Assignment: Theories of career choices

Assignment: Theories of career choices
Assignment: Theories of career choices
Assignment: Functions of Theories of career choice and development
Person-Environment Congruence (PEC) Theories: Frank Parson, Theory of Work Adjustment, John Holland, a Values-Based Approach, and their Applications
The theories in this chapter are traditional theories
Once characterized as trait and factor theories because needs, values and personality types were derived via statistical techniques know as factor analysis.
Theories of career choice and development serve 3 functions:
Facilitate the understanding of the forces that influence career choice and development
Stimulate research that will help to better clarify career choice and the development process
Provide a guide to practice in the absence of empirical guidelines
John Holland created a hexagonal model that shows the relationship between the personality types and environments
Those whose career concerns appear to be limited to identifying a major, an occupation, a job, or leisure activities
Those who do not appear to have barriers to exploration and decision making, such as irrational beliefs, poor self-efficacy, poor self-concept or ineffective decision-making styles
Those who are in need of assistance at specific choice points (such as needing to declare a major, get a new job, or choose an occupation) but not long-term, developmental work
Holland’s approach is most appropriate for:
According to Holland, personality develops as a result of the interaction of
inherited characteristics
the activities to which the individual is exposed
and the interests and competencies that grow out of the activity
Holland posits the following personality types:
Realistic people deal with the environment in an objective, concrete and physically manipulative manner
Investigative people deal with the environment by using intellect—manipulating ideas, words and symbols.
Artistic individuals deal with the environment by creating art forms and products.
Social people deal with the environment by using skills to interact with and relate to others.
Enterprising people cope with the environment by expressing adventurous, dominant, enthusiastic and impulsive qualities.
Conventional people deal with the environment by choosing goals and activities that carry social approval.
Holland’s Theory of Types
Step 1
Gaining Self – Understanding
Assess a person’s ability, interests, values, and personality by examining six types.
Step 2
Obtaining Knowledge about the World of Work
Holland’s six categories provide a means for classifying and learning about occupations (the environment).
Step 3
Integrating Information about Self and the World of Work
Some people may resemble one Holland Type, whereas others may be quite
undifferentiated and have interests and competencies across all 6 types
The closer the types are to each other on the chart, the more consistent their
Theory of Work Adjustment (TWA) (Dawis and colleagues)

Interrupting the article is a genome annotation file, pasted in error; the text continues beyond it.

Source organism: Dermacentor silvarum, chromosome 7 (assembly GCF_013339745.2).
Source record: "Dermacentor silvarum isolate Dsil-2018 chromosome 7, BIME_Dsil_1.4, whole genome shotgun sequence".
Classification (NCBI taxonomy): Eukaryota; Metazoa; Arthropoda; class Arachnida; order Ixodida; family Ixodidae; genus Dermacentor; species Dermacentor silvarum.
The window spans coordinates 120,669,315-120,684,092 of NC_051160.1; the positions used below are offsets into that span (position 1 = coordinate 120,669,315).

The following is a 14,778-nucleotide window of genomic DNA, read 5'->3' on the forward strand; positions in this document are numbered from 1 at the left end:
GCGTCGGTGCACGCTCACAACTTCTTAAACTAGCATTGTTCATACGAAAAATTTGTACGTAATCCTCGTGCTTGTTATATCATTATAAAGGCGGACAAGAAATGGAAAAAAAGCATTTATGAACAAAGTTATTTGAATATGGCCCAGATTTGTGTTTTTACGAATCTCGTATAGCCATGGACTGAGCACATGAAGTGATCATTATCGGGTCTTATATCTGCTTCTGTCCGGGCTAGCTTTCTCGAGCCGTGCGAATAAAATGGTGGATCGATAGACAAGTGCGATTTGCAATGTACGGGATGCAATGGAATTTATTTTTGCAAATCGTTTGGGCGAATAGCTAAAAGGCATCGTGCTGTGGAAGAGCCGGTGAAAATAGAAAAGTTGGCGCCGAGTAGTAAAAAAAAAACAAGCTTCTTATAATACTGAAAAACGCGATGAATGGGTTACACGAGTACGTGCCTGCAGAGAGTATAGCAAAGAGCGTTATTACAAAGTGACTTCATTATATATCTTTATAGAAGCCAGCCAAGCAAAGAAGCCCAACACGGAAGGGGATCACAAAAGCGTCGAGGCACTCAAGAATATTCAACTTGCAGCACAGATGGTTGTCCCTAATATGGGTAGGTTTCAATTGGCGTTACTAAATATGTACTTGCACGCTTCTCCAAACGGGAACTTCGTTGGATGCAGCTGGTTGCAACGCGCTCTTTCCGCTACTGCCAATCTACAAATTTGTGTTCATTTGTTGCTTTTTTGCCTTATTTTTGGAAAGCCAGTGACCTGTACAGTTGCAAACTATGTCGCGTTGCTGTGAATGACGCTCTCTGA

This model first describes the person’s (worker’s) characteristics followed by a description of the work environment’s characteristics. The third part deals with the result of the interaction between the person and work environment
The major value of TWA for career practitioners is to gain a better understanding of the interaction between workers and their place of employment
Not widely practiced because of its complexity
Person Characteristics
Three types of abilities:
Visual acuity—speed and perception of detail
Cognitive –comprehension, memory and reasoning with words and numbers
3. Motor or psychomotor—dexterity, speed, eye-hand coordination.
Maintenance and Adjustment
Once person takes job, correspondence between work and the work environment begins. The worker responds to demands of workplace with what Dawis terms:
Celerity (quickness of responding)
Pace (intensity of response)
Rhythm (pattern of response)
Endurance (duration of response)
The result of this process is varying degrees of job satisfaction
Basic Assumptions of TWA
People have 2 types of needs
Biological (or survival)
Psychological (social acceptance)
2nd assumption is that work environments have “requirements” that are analogous to the needs of individuals.
When the needs of individuals in an environment (work) and those of the environment are satisfied, correspondence exists.
Minnesota Importance Questionnaire
Minnesota Job Description Questionnaire
Minnesota Satisfaction Questionnaire
Minnesota Satisfactoriness Scales
Beliefs that are experienced by the individual as standards of how he or she should function
2 types of values:
Cultural and role related
Norms are a group’s counterpart of an individual’s values. Work groups develop norms (standards of behavior)
Norms have 2 dimensions: public and private
Some research has indicated that cultural values seem to be more prevalent in some racial and ethnic groups than in others.
Contrast the impact of culture, family, and neighborhood on career choices of the following groups:
a. Average middle class, American family
b. Urban single parent, low income family
c. Recent Asian American immigrant family
d. Wealthy suburban professional family
e. African American youth (middle class)
f. Native American woman (rural)
g. Recent Mexican American immigrant (undocumented)

Read more
Enjoy affordable prices and lifetime discounts
Use a coupon FIRST15 and enjoy expert help with any task at the most affordable price.
Order Now Order in Chat

Ace your finals with our expert-written solutions. Order now at a 20% discount